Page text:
What Sir Alex said: "Roy's suggestion was that we should show the video of the interview to the players and let them decide. I agreed and the whole team came up to see it. [After criticising many of his team-mates] He saved the best for me. 'You brought your private life into the club with your argument with John Magnier.' he said.

"The hardest part of Roy's body is his tongue. He has the most savage tongue you can imagine. He can debilitate the most confident person in the world in seconds with that tongue. What I noticed about him that day as I was arguing with him that his eyes started to narrow, almost to wee black beads. It was frightening to watch. And I'm from Glasgow. Carlos called it 'the worst imaginable spectacle in the life of a professional club.' 'He needs to go,' I said... I was finished with him.

Ferguson regarded Queiroz as his natural successor

Background: It may be difficult to imagine Iran coach Carlos Queiroz sitting in the Old Trafford hotseat, particularly after his failed spell as manager of Real Madrid. But for five years and two spells as Manchester United assistant, Queiroz was a key cog in the club's success -- helping Ferguson mastermind three Premier League titles and a Champions League triumph before leaving the club in 2008.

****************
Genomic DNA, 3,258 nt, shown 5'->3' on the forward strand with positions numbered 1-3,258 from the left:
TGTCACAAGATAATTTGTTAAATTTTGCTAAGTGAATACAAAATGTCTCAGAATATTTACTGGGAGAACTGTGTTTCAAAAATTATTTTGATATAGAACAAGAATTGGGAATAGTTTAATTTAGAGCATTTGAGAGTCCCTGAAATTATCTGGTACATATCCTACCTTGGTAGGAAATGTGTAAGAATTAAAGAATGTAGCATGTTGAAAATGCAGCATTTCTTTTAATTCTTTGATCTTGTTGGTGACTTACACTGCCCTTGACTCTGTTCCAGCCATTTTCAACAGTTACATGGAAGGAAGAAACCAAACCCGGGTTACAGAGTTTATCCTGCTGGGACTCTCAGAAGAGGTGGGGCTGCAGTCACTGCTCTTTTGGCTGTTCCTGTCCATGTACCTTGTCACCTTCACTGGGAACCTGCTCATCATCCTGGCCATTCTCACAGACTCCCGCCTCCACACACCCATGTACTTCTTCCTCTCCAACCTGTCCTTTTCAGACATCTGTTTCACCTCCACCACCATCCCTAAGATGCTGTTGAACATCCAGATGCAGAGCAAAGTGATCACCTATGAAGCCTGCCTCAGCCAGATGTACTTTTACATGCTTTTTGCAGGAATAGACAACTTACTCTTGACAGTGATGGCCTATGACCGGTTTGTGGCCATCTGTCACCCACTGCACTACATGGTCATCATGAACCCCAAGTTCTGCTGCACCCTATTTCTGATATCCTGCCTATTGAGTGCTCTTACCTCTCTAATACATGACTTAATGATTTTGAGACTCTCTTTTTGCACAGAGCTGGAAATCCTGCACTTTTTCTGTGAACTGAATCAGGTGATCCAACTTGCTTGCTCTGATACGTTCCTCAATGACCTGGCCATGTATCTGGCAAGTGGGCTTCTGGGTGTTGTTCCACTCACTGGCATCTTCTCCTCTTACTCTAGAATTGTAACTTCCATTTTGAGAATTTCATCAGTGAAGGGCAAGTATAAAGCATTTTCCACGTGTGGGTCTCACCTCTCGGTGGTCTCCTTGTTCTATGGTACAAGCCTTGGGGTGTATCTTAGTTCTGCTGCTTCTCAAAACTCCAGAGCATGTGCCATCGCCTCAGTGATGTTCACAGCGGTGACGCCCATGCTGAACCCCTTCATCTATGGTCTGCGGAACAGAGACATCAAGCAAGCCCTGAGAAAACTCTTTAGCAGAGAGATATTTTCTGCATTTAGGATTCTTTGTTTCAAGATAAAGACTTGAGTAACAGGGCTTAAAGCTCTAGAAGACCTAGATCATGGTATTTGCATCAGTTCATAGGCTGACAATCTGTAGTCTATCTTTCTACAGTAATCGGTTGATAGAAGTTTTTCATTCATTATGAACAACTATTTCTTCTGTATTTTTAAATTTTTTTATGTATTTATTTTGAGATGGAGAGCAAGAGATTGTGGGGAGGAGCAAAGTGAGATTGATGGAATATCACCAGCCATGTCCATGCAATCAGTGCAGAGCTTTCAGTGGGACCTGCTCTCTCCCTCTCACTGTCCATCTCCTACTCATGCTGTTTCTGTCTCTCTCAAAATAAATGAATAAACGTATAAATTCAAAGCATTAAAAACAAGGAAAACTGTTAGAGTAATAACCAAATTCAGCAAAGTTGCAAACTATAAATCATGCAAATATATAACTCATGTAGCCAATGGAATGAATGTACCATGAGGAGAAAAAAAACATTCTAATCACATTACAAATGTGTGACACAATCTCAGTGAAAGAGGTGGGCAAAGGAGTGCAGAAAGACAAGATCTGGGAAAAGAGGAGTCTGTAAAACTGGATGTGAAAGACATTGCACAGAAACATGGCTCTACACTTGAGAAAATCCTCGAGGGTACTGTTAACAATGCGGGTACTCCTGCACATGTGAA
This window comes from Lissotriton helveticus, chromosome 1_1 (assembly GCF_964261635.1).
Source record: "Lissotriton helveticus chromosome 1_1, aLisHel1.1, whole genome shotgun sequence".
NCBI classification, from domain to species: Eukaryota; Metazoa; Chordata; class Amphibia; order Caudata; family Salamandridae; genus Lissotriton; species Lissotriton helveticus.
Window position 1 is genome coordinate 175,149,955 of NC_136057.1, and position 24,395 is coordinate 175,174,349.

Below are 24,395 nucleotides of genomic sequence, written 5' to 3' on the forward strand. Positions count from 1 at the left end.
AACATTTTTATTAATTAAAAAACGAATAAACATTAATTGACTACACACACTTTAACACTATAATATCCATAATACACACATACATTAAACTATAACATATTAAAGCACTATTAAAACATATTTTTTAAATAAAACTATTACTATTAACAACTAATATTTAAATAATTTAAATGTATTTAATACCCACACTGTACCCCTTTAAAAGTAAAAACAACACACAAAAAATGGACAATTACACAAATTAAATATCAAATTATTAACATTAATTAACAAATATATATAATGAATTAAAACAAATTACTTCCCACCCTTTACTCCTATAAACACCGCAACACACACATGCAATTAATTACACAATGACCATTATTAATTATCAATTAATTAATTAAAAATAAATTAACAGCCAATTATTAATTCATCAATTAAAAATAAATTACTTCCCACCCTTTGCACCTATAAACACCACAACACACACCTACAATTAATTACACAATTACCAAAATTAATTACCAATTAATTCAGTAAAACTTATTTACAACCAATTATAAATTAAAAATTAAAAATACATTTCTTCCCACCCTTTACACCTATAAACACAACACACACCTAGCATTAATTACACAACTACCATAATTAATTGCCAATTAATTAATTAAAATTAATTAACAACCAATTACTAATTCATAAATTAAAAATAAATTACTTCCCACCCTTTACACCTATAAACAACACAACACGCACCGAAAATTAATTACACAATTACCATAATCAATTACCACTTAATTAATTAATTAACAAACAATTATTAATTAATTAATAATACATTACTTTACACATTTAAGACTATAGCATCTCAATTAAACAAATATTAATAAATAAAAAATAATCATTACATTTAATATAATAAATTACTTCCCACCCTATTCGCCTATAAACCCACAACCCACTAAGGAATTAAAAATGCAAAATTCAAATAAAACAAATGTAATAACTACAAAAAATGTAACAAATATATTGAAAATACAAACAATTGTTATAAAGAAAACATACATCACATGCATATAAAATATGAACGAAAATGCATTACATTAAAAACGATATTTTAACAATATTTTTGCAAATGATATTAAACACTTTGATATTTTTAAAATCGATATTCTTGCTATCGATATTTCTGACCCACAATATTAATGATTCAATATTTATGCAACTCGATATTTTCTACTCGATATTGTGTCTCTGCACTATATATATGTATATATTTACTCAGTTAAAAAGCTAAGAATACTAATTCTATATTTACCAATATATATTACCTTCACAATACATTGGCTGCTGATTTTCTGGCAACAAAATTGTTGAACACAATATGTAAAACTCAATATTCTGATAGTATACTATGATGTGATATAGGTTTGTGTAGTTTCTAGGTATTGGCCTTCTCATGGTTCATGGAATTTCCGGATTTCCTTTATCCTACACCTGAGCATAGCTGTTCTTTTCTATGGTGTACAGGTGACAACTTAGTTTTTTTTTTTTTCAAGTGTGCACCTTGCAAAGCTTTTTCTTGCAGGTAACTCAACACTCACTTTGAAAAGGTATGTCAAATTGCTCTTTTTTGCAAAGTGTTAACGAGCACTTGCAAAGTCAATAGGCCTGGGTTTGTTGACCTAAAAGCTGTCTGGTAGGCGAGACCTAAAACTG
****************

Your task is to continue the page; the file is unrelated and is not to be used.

Ferguson has had many No. 2s, with Brian Kidd, Walter Smith and Steve McClaren among the men to have sat alongside the Scot and proffered advice as his assistant. But Queiroz, according to Ferguson, stands above them all, and had the skill set required to manage England's biggest football club.

What Sir Alex said: "He was so impressive I offered him the [assistant manager] job straight away. He was the closest you could be to being the Manchester United manager without actually holding the title He took responsibility for a lot of issues he didn't have to get involved with.

"...He had most of the qualities to be the Manchester United manager. He could be an emotional man. But of all the ones who worked alongside me, he was the best, no doubt about that. He was totally straight. He was good for me. He was a Rottweiler. He'd stride into my office and tell me we needed to get something done."